“I had a headache and felt like vomiting when I went into the museum. My eyes too started watering,” a private medical practitioner Dr Narayana Rao says.
The Health Museum at Nampally Public Gardens, the only one of its kind in the entire country that was established in 1948, is in a pathetic condition and, ironically, in Dr Rao’s view, a visit to the museum is not good for public health.
The museum, functioning under state health, medical and family welfare department, has been completely neglected. In fact, it has been running without power, water supply and maintenance funds for the past two years. It does not even have the minimum requisite facilities. And the building is listed in heritage buildings in Hyderabad.
Without formaldehyde (a chemical used for preservation of biological specimens), medicated jars containing foetuses and human organs, which are around five decades old, have almost dried up and the place stinks of decomposed human parts.Charts with detailed biographies and contributions of famous scientists are torn and faded.
The museum is divided into two sections- nutrition and child birth & motherhood. The information available in the books and exhibits are almost outdated. The place also boasts of a lecture hall, but has no sound system. As for electricity, the wiring in the building is as old as the museum itself. Medical training officer and incharge of the museum Dr B Jeevan Raju laments that not one senior official of the department, leave alone a minister, has visited the museum.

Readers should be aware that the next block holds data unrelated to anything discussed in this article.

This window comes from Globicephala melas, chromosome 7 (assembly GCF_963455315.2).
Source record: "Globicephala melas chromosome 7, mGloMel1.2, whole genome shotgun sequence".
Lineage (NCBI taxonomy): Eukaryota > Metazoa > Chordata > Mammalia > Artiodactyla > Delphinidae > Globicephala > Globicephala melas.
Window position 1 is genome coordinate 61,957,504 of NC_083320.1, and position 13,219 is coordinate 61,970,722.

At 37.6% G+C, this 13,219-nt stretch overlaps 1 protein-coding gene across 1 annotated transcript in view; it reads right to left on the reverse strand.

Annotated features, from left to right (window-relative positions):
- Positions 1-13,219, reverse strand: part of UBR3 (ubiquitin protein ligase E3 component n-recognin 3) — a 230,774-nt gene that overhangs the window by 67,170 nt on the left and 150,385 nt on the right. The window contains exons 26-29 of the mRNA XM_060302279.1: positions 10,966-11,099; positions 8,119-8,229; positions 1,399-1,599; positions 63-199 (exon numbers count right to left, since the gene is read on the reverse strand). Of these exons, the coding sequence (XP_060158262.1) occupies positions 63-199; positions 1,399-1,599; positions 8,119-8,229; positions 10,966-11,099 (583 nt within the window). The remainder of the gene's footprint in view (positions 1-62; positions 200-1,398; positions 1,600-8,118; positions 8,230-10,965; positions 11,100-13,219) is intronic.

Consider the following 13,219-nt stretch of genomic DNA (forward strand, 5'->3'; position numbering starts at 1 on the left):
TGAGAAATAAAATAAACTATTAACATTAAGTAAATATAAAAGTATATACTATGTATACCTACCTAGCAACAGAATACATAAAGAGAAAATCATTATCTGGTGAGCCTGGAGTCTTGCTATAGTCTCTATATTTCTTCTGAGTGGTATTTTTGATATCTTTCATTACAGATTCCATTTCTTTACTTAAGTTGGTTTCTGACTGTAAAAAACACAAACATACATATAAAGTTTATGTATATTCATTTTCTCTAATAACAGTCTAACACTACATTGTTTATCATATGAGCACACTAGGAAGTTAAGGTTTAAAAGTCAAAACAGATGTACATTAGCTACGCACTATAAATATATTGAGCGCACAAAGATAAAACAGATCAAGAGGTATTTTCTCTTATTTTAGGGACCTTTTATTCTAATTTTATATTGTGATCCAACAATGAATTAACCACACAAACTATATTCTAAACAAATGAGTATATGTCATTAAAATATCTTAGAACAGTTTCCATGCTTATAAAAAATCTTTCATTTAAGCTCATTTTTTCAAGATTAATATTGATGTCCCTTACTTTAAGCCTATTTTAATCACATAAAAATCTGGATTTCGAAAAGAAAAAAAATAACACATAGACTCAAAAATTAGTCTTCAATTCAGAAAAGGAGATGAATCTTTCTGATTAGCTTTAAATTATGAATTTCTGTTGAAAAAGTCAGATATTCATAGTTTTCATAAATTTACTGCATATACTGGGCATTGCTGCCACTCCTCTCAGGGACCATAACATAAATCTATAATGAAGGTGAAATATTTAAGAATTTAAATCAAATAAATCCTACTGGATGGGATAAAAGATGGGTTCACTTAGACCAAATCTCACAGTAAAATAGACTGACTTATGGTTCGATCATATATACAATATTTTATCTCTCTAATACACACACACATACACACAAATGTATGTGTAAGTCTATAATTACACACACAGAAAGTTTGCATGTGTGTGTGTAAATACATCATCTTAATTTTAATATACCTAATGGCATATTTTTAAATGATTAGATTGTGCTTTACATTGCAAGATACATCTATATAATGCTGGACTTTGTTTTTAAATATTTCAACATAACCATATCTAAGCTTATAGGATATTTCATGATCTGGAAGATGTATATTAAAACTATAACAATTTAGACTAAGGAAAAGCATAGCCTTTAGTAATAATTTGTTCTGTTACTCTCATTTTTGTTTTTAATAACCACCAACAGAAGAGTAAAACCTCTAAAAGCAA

“Sadly, though the state government had allotted `58.16 lakh as maintenance grant for the purpose of undertaking repairs in 2009, barely `8 lakh was spent. Much of it went into painting and repairing the exteriors. The rest of the amount never reached the museum,” he explains.
Another official at the museum says, “Whenever we approach the health, medical and family welfare department officials with complaints, they assure us that they would visit the museum and do the needful. But no one has bothered to pay us a visit.
” Visitors, though, continue to visit the museum and give complaints, particularly during the weekends. On an average, about 1,000-1,500 students and research scholars visit the museum every week. The government is currently spending about `25 lakh per annum on the salary of the staff in the museum- one medical training officer, one health educator, three health supervisors and four Class IV employees